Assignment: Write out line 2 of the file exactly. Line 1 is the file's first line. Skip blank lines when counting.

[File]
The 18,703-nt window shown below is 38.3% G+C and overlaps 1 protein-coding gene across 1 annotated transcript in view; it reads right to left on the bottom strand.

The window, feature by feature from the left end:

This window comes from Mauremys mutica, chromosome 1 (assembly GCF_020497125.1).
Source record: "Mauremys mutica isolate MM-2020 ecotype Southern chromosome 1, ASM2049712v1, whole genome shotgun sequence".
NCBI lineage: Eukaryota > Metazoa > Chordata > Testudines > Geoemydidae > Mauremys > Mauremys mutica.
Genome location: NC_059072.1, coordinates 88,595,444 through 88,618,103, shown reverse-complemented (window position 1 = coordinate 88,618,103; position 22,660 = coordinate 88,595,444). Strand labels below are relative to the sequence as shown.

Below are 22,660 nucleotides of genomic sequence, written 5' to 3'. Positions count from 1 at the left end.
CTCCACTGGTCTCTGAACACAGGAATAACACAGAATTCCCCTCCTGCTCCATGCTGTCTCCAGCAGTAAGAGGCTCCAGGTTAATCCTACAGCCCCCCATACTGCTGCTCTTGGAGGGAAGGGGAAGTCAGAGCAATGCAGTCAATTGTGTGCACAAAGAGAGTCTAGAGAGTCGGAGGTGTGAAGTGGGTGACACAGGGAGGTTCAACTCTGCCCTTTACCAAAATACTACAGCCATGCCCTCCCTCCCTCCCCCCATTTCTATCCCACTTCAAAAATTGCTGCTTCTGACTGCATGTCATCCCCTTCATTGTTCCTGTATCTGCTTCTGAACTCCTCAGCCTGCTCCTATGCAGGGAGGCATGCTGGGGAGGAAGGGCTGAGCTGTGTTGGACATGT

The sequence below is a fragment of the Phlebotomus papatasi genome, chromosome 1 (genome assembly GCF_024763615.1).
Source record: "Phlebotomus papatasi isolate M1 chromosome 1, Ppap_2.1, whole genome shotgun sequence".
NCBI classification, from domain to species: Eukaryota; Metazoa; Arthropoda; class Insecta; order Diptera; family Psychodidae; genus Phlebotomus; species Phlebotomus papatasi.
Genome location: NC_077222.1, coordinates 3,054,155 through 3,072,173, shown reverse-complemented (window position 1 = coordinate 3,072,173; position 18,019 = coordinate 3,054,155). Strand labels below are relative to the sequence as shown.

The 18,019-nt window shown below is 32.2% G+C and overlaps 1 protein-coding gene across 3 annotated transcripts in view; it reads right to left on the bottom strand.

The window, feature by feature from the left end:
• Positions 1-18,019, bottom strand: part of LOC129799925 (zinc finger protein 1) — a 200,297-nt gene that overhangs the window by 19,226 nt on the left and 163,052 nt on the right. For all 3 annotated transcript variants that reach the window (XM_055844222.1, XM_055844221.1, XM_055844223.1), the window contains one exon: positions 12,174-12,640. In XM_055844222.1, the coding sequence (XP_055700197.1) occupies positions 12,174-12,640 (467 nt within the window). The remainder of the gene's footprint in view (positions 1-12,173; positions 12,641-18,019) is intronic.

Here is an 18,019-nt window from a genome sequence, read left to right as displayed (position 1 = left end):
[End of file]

The window, feature by feature from the left end: